Regattas often bring with them diverse wind conditions, forcing an even more diverse sail program. Crews need to be prepared to handle whatever Mother Nature decides to deal out.
This year’s Buzzards Bay Regatta was no exception, seeing 18+ knots at 200 degrees out of the southwest, building to 23 knots and continuing to wind right all of Saturday. This was followed by very light air all day Sunday. Quantum pro Gary LeDuc raced the event with clients on Wicked 2.0, a J/111 in the PHRF Class A. Here is how Gary and crew managed the varying conditions of the event:
Researching the most up-to-date forecasts, in combination with understanding the venue, is absolutely critical in preparing for success on race day. Local knowledge can be a key weapon to have in your strategic arsenal of tricks when dealing with current and knowing where and when to hide on the course. This knowledge proved valuable this year, as Gary said forecasts for spot on.
Shifting from heavy, building breeze one day then down to light air the next can take a toll on even the best crews. Staying connected, both inside and outside the boat, is essential. So is understanding the limits of technology, according to Gary. As much as it helps, it can also hinder boat awareness. Keep the helmsman and crew engaged with what is actually going on.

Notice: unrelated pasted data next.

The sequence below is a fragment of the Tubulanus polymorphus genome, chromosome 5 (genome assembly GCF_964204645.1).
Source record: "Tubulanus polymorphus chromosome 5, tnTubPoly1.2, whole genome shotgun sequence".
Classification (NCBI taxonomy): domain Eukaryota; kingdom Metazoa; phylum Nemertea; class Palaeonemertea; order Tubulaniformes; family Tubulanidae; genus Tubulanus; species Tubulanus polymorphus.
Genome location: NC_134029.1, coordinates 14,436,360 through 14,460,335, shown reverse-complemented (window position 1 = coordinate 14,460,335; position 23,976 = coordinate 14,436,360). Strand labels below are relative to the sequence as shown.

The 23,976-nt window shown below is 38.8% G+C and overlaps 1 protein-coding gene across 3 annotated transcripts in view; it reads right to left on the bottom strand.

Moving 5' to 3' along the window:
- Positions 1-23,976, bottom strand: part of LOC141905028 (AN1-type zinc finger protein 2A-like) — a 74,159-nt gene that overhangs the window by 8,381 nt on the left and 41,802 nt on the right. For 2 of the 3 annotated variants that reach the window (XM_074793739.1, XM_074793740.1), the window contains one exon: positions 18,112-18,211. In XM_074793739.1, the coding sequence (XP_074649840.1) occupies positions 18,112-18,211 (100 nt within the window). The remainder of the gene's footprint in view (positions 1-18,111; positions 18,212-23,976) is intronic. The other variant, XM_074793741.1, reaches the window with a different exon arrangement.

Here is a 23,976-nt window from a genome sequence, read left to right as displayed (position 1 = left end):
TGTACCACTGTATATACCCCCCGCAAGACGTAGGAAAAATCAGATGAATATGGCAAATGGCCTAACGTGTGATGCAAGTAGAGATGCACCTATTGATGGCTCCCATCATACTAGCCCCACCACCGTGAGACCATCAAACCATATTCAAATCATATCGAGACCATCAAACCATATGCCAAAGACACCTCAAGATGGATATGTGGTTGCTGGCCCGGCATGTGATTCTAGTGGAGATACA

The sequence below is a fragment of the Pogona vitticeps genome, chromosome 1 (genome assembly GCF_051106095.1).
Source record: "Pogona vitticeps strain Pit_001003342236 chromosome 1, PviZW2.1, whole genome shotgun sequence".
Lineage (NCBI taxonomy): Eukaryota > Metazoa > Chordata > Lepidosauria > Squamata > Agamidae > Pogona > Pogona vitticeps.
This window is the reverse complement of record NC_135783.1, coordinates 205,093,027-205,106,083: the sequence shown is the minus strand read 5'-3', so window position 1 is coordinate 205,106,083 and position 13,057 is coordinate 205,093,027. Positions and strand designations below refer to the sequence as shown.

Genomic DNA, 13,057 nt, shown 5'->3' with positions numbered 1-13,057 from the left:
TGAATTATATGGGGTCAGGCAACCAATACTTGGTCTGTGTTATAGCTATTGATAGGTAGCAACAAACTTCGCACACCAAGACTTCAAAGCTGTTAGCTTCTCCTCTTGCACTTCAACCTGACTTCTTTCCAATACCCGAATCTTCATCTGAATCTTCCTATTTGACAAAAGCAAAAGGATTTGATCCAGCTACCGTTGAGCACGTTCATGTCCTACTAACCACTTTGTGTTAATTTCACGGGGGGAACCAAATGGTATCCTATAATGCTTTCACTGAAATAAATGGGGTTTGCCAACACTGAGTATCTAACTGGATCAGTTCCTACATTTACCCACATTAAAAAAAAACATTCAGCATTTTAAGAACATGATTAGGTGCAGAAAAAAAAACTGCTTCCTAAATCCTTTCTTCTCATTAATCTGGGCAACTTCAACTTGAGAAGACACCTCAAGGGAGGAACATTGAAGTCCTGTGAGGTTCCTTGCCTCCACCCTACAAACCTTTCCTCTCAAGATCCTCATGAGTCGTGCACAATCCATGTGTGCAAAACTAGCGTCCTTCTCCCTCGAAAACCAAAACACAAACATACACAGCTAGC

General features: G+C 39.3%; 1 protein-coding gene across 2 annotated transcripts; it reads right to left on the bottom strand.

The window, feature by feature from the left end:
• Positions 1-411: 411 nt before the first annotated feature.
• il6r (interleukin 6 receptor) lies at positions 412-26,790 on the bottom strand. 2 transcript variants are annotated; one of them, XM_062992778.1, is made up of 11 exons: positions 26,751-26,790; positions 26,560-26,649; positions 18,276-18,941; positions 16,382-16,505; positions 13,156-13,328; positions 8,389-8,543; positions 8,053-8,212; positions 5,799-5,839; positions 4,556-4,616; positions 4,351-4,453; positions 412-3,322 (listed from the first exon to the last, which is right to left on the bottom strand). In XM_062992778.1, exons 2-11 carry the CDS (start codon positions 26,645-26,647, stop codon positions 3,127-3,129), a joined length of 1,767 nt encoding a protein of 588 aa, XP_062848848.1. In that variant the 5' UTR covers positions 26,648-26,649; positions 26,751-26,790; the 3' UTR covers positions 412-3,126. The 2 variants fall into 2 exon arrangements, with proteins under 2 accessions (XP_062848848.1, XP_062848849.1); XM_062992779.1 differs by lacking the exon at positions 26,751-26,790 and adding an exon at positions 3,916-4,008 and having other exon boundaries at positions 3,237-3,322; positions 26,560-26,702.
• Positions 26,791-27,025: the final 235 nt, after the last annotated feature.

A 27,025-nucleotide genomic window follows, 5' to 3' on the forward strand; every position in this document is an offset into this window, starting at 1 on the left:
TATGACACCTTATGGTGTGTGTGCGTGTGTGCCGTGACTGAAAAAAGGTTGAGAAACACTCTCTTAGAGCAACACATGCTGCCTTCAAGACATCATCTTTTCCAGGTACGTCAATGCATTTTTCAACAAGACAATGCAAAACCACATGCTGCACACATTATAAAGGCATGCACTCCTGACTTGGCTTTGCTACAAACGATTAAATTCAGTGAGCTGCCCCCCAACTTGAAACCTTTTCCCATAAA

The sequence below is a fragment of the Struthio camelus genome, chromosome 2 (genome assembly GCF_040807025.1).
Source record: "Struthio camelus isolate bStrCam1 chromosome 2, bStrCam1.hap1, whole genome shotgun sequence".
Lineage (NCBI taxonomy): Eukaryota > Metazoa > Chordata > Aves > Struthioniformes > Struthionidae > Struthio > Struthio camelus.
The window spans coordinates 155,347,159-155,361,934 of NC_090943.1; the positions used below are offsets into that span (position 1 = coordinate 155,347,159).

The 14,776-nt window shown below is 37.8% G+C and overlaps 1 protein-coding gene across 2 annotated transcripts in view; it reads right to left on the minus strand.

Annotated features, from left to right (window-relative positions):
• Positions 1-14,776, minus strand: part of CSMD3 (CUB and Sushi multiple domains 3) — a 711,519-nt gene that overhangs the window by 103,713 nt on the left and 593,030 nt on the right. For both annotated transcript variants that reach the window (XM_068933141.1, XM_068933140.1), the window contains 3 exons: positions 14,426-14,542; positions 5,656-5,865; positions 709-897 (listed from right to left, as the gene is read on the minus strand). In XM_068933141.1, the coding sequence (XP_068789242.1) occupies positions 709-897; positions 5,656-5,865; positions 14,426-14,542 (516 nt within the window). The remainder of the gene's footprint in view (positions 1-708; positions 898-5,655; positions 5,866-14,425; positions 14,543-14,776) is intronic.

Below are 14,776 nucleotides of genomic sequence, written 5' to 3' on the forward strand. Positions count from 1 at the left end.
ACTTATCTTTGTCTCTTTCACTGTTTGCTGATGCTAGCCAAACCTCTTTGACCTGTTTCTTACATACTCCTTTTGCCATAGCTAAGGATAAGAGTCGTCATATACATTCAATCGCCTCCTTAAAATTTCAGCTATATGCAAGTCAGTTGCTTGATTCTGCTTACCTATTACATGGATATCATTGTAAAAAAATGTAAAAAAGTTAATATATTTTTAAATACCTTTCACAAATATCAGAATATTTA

Remember the basics. Be aware of what the tell tales are communicating and how the boat feels as conditions shift. Communicating weight management and sail trim relative to tactics and strategy in varying conditions will help keep the team focused on the impact their individual roles have in the outcome of the race.
Gary reminds crew to keep fun in the program. Make sure everyone, including the owner, is enjoying the day. Remember to keep the dynamics positive and enjoy the race, regardless of what Mother Nature has to say about it!
Understanding how crew weight plays into the sail plan for the event is another consideration when preparing the boat. Dialing the rig and managing the tune as conditions build or diminish will have a direct result on how the boat responds in varying conditions. Consider the differences between symmetrical and asymmetrical car set-ups to take advantage of favored tacks in chop.
The crew on Wicked 2.0 fell about 100 pounds underweight for the one design class weight of 1,430 pounds. This led the crew to carry the J3.5 and J4, when normally the J3 would have been selected had the crew weight been heavier. The A2.5 (Airx 700) spinnaker proved to be the optimal kite in the heavier conditions, seeing a top speed of 14.5 knots on the J/111 for Saturday. Sunday’s light winds called for the J1 and A2 kite, then dialing the rig back down to base.
Whether races see big breeze or light air, it’s important to know and communicate when it’s time to change gears along with changing conditions. Develop a strategy (or two!), be aware of what is happening both on the course and in the boat, then adjust as needed.
Click here to view the full results of the 2018 Buzzards Bay Regatta or feel free to reach out to Gary with any questions!